Ravi Ahuja, who left Disney at the end of last year, has been named Chairman of Global Television Studios at Sony Pictures Entertainment. Ahuja will lead the company’s domestic and international productions business, its gameshow franchises and the studio’s Indian business in a role that is similar to that of Mike Hopkins, who left the […]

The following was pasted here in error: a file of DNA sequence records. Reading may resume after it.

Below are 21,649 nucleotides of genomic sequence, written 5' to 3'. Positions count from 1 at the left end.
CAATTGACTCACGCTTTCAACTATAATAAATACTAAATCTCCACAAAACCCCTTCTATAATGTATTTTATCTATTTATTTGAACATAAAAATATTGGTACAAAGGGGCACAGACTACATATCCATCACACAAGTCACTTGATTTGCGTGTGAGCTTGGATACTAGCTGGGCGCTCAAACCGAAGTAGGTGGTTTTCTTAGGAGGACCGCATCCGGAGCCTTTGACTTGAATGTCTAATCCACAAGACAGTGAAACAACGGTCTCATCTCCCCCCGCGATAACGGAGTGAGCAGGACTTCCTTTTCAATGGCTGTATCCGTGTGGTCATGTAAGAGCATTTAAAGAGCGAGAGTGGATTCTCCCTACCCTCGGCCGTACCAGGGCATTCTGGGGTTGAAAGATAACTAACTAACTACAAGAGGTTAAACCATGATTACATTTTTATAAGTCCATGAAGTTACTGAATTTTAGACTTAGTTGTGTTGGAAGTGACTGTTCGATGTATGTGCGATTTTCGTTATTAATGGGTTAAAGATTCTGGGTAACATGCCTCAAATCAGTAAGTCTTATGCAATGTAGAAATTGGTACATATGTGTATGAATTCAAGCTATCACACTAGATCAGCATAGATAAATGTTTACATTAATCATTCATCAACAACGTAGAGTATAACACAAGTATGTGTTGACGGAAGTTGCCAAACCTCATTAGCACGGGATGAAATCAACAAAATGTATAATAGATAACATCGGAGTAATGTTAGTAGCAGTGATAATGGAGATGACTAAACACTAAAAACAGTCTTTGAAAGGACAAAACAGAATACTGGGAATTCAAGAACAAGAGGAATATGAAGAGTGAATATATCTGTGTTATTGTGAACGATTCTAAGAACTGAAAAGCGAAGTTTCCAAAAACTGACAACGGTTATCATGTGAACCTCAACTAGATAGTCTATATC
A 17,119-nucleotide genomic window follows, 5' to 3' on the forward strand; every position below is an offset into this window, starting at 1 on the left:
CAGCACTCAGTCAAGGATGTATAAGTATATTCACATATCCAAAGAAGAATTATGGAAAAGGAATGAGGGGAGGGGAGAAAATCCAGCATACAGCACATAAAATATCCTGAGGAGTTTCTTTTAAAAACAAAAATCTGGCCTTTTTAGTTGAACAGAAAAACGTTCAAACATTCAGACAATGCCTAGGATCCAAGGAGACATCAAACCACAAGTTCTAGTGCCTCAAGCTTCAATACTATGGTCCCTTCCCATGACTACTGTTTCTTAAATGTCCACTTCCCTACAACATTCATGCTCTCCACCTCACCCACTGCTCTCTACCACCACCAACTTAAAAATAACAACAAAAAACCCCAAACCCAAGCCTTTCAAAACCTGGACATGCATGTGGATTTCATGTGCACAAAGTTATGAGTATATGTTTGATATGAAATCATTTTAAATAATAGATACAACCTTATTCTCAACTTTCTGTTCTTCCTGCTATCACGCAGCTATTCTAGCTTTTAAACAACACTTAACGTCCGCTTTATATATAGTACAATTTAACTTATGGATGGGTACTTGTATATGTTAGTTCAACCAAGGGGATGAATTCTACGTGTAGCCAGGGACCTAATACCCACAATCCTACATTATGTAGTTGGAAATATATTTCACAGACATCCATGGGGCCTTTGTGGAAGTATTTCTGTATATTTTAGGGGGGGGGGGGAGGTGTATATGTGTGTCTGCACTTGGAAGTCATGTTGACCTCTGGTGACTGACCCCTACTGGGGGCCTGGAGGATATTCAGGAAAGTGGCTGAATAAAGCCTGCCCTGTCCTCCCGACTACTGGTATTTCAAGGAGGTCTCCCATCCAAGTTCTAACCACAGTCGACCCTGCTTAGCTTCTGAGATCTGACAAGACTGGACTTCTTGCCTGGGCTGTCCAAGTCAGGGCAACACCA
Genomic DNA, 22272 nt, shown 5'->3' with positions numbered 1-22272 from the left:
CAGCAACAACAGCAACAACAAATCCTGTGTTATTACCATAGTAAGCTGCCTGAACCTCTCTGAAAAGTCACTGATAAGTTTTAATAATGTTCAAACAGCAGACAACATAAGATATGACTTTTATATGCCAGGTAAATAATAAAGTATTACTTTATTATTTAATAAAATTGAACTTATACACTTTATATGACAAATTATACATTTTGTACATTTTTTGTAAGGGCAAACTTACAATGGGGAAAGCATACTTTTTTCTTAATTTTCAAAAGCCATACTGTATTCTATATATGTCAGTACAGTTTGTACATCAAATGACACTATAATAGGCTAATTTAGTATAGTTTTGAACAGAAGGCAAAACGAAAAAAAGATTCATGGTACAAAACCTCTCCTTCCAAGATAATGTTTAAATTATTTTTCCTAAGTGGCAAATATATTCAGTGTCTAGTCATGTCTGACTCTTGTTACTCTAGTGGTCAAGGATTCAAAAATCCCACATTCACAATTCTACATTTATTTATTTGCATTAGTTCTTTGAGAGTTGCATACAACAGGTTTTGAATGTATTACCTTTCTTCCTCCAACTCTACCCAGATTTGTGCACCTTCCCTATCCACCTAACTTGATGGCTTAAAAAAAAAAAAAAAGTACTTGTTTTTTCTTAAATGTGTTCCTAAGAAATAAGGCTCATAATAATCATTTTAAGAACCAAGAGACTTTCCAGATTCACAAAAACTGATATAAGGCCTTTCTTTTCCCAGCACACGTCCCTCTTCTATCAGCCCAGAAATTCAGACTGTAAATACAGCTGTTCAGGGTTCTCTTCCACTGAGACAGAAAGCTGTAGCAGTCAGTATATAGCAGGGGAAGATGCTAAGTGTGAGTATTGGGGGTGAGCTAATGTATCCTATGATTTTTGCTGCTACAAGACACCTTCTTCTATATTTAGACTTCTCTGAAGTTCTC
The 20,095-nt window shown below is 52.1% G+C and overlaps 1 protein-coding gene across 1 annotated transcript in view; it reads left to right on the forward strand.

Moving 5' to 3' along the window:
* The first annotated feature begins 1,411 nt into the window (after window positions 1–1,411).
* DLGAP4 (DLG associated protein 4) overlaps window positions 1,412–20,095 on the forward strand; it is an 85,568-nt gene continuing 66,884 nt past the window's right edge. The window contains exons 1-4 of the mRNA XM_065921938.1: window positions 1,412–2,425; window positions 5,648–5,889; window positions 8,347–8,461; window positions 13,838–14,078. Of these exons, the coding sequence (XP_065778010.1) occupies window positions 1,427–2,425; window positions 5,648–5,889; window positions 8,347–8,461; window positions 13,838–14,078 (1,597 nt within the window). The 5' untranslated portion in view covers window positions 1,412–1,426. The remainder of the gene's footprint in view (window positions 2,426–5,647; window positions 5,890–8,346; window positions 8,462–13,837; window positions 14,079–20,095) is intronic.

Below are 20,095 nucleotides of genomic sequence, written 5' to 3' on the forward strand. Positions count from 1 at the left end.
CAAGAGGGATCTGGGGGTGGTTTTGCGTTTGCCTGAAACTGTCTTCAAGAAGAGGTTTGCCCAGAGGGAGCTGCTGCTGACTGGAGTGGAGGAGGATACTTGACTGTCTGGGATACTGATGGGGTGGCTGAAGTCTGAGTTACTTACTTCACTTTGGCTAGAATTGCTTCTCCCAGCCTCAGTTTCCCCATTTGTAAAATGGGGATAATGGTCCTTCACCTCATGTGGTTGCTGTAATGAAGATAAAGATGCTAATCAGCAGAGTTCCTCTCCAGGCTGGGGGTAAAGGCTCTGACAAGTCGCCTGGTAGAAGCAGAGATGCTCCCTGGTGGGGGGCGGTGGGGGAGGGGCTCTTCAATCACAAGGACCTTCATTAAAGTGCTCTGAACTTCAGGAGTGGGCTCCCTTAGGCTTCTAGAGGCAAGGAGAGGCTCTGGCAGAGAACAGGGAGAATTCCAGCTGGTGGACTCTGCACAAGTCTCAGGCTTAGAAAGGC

NEW YORK — Before posting a selfie with her COVID-19 vaccination card on Twitter, Aditi Juneja debated whether to include an explanation for why she was eligible for a shot. “The first draft of the tweet had an explanation,” says Juneja, a 30-year-old lawyer in New York City. After some thought, she decided to leave out that her body mass index is considered obese, putting her at higher risk of serious illness if infected. A friend who disclosed the same reason on social media was greeted with hateful comments, and Juneja wanted to avoid that. The rollout of COVID-19 vaccines in the U.S. is offering hope that the pandemic that has upended life around the world will finally draw to an end. But as distribution widens in the U.S., varying eligibility rules and unequal access to the coveted doses are also breeding guilt, envy and judgment among those who’ve had their doses — particularly the seemingly young and healthy — and the millions still anxiously awaiting their turn. Adding to the second-guessing about who should be getting shots is the scattershot feel of the rollout, and the sense that some might be gaming the system. Faced with a patchwork of confusing scheduling systems, many who aren’t as technically savvy or socially connected have been left waiting even as new swaths of people become eligible. The envy and moral judgments about whether others deserve to be prioritized are understandable and could reflect anxieties about being able to get vaccines for ourselves or our loved ones, says Nancy Berlinger, a bioethicist with the Hastings Center. “There’s the fear of missing out, or fear of missing out on behalf of your parents,” she says. Stereotypes about what illness looks like are also feeding into doubts about people's eligibility, even though the reason a person got a shot won't always be obvious. In other cases, Berlinger says judgments could reflect entrenched biases about smoking and obesity, compared with conditions that society might deem more “virtuous,” such as cancer. Yet even though a mass vaccination campaign is bound to have imperfections, Berlinger noted the goal is to prioritize people based on medical evidence on who’s most at risk if infected. Nevertheless, the uneven rollout and varying rules across the country have some questioning decisions by local officials. In New Jersey, 58-year-old software developer Mike Lyncheski was surprised when he learned in January that smokers of any age were eligible, since he knew older people at the time who were still waiting for shots. “It didn’t seem like there was medical rationale for it,” says Lyncheski, who isn't yet eligible for the vaccines. He also noted there's no way to confirm that people are smokers, leaving the door open for cheating. The suspicions are being fueled by reports of line-jumpers or those stretching the definitions for eligibility. In New York, a Soul Cycle instructor got vaccinated after teachers became eligible in January, the Daily Beast reported, and later apologized for her “terrible error" in judgment. In Florida, two women wore bonnets and glasses to disguise themselves as elderly in hopes of scoring shots. Hospital board members, trustees and donors have also gotten shots early on, raising complaints about unfair access. It's why some feel obligated to explain why they were able to get the vaccine. In an Instagram post, Jeff Klein held up his vaccination card and noted he was given a shot as a volunteer at a mass vaccination hub. “I definitely mentioned it on purpose, because I didn’t want people to get the wrong idea,” says Klein, a 44-year-old musician in Austin, Texas. As she waited for a shot in Jacksonville, Florida, 33-year-old Amanda Billy said it could be frustrating seeing people her age in other states posting about getting vaccinated. She understood that state rollouts vary, but felt anxious because she has a medical condition that makes COVID-19 “very real and scary.” “I’m just happy for them that they got it. But also, I want it,” she said in an interview before getting her first shot. Others are finding they are opening themselves up to criticism when sharing news that they got a shot. Public figures in particular might become targets of second-guessing by strangers. In New York, local TV news co-host Jamie Stelter posted a photo of herself after getting a first shot last month. Many replies were positive, but others noted that she didn’t look old enough or that she must “have connections.” Afterward, Stelter's co-host Pat Kiernan weighed in and tweeted that the “you don't look that sick to me” commentary she received was “evidence of the hell that COVID has placed us in.” For Juneja, the decision to get a shot after becoming eligible wasn't easy, given the struggles she knew others were having securing appointments because of technology, language or other barriers. But she realized it wouldn't help for her to refrain from getting vaccinated. “It’s not like with other types of things where I could give my spot to someone else who I think is more in need,” she says. “We are sort of all in this situation where we can only really decide for ourselves.” ___ Candice Choi, a reporter on The Associated Press' Health & Science team, has been covering the pandemic and vaccine rollout in the United States. Candice Choi, The Associated Press